Shana-Kay Chisholm gives tips for scholarship successSunday, October 10, 2021
BY CANDICE HAUGHTON
AFTER putting her parents in $80,000 debt for paying her sixth form expenses, 23-year-old Shana-Kay Chisholm knew she had to find another way to fund her schooling when she was accepted at The University of the West Indies (UWI) to study human resource management and management studies in 2017.
Turning her sights on obtaining scholarships for her schooling, Chisholm was able to complete her bachelor's degree in 2020 without paying “a cent out of pocket”. This experience of scholarship hunting has driven Chisholm to now help students become scholarship recipients.
“I'm not from a rich family and when I realised that I had put my parents in debt, I didn't want that to happen twice,” she said. “Before I started UWI, I told myself that I would not pay any school fee. After doing research upon research I realised that there are so many opportunities out there and I ended up applying for scholarships. Within my first year, I got two scholarships. In my second year I got two scholarships and in my third year I got two more scholarships,” Chisholm told Career & Education, as she added that she was able to help many of her peers with scholarship awards and now she wants to help even more students.
The recent UWI graduate, who is also the CEO and owner of Dollar Store Ja — an online store dedicated to providing affordable products — stated that one's financial background should not be an excuse for not being successful.
“If you don't know something it's not an excuse because there's always information out there and there's always people out there ready to assist. It doesn't matter how long it takes to get something done, it doesn't matter if you made a mistake on the way, get it done and keep on moving,” she advised.
“Oftentimes I get the question, how did I attend school, work full time (researcher) and own a business? I want to encourage young people to take advantage of the opportunities present. There are many platforms that provide valuable information; however, many people aren't aware of this.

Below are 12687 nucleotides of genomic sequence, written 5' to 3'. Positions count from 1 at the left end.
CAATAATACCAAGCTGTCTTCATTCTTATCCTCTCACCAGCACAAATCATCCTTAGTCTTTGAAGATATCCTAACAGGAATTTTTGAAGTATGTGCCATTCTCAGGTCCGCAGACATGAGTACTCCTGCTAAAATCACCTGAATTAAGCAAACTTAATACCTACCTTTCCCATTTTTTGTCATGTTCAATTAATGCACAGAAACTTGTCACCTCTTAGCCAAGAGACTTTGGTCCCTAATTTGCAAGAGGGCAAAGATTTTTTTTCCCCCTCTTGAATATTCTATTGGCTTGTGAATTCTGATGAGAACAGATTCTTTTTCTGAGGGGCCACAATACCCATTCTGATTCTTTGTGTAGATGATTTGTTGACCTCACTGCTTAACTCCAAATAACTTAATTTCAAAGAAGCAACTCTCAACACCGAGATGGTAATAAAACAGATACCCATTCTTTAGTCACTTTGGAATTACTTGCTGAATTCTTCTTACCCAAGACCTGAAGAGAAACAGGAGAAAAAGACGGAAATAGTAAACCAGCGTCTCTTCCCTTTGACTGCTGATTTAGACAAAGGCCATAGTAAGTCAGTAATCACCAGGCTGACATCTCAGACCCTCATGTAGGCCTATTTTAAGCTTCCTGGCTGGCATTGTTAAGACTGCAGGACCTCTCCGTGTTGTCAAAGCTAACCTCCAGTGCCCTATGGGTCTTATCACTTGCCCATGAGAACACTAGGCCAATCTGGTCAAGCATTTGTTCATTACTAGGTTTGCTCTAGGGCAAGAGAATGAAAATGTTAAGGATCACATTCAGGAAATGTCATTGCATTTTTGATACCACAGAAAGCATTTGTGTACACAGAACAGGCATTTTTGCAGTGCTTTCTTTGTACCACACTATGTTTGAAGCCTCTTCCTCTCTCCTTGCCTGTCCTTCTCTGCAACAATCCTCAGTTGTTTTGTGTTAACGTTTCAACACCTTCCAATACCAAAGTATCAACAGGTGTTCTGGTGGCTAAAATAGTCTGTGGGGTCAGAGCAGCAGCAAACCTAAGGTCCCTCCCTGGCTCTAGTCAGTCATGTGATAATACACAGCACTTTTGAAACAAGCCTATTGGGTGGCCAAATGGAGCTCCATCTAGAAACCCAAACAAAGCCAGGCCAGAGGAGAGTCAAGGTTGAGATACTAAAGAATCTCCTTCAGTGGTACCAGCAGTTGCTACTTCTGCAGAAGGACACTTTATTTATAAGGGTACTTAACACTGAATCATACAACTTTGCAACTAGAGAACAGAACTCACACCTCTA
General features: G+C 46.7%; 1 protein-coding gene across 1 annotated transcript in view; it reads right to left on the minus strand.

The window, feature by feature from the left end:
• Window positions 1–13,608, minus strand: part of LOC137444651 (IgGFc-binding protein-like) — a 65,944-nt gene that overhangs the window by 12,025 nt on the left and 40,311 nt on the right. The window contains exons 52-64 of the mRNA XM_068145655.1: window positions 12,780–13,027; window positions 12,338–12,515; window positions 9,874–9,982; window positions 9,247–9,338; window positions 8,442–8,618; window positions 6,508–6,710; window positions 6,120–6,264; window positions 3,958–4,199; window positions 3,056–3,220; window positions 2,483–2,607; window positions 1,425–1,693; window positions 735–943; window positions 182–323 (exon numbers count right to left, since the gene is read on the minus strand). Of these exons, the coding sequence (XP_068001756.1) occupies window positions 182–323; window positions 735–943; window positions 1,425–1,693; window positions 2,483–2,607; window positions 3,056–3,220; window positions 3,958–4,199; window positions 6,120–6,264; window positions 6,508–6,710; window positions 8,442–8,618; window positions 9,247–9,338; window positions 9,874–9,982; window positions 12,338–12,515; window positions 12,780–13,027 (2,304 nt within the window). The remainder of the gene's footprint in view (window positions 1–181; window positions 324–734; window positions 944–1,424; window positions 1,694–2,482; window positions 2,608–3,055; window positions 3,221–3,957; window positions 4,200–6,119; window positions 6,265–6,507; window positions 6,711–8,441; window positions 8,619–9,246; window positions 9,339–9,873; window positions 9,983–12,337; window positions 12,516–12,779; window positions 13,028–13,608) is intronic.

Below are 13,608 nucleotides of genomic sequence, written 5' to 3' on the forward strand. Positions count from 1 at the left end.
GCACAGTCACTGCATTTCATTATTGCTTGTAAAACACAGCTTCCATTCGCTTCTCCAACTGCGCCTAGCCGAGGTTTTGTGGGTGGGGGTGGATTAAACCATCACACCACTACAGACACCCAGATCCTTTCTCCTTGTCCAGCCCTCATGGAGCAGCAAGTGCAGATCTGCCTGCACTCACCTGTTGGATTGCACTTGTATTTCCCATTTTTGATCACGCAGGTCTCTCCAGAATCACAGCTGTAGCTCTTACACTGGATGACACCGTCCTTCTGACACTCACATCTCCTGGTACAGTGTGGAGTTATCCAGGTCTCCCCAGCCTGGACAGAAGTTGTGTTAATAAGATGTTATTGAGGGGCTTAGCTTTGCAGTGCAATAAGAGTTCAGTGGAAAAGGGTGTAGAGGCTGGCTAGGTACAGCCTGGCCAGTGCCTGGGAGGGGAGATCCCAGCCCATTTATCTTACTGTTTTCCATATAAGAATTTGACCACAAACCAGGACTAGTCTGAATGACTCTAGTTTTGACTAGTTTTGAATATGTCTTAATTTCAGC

“I believe that this information will benefit all students, ease the burden on parents, and help to motivate the upcoming generations to aggressively pursue all their dreams, one step at a time.”
According to Chisholm, the below tips should help students applying for scholarships:
1. Be involved – Volunteer, there are several groups in Jamaica that allow persons to volunteer and give back to the community.
2. Ensure you meet the requisite requirements – For example, if they said that they need a particular Grade Point Average (GPA), ensure that you have that.
3. Research the company offering the scholarship – You need to align your application with whatever you believe the corporate entity or the institution has that will give you an advantage over other applicants.
4. Be impactful – They are going to give you funding, but how will their funding impact the world? What kind of impact can you make? You need to show them that you have a plan and you are someone they would like to say represents them or they made a good investment in you.
Additionally, when aiming to be a multifaceted individual, Chisholm said you should take advantage of every opportunity, have a schedule to manage each responsibility and stick by it [and] be intentional with your actions.
“Pursuing a dream alone won't guarantee success; you need the right attitude [to] prepare for success and growth,” she shared.
Speaking directly to school leavers, Chisholm said, “Never try to speed up the process of success or miss a step, within each step are lessons which will help shape the greatest version of you.”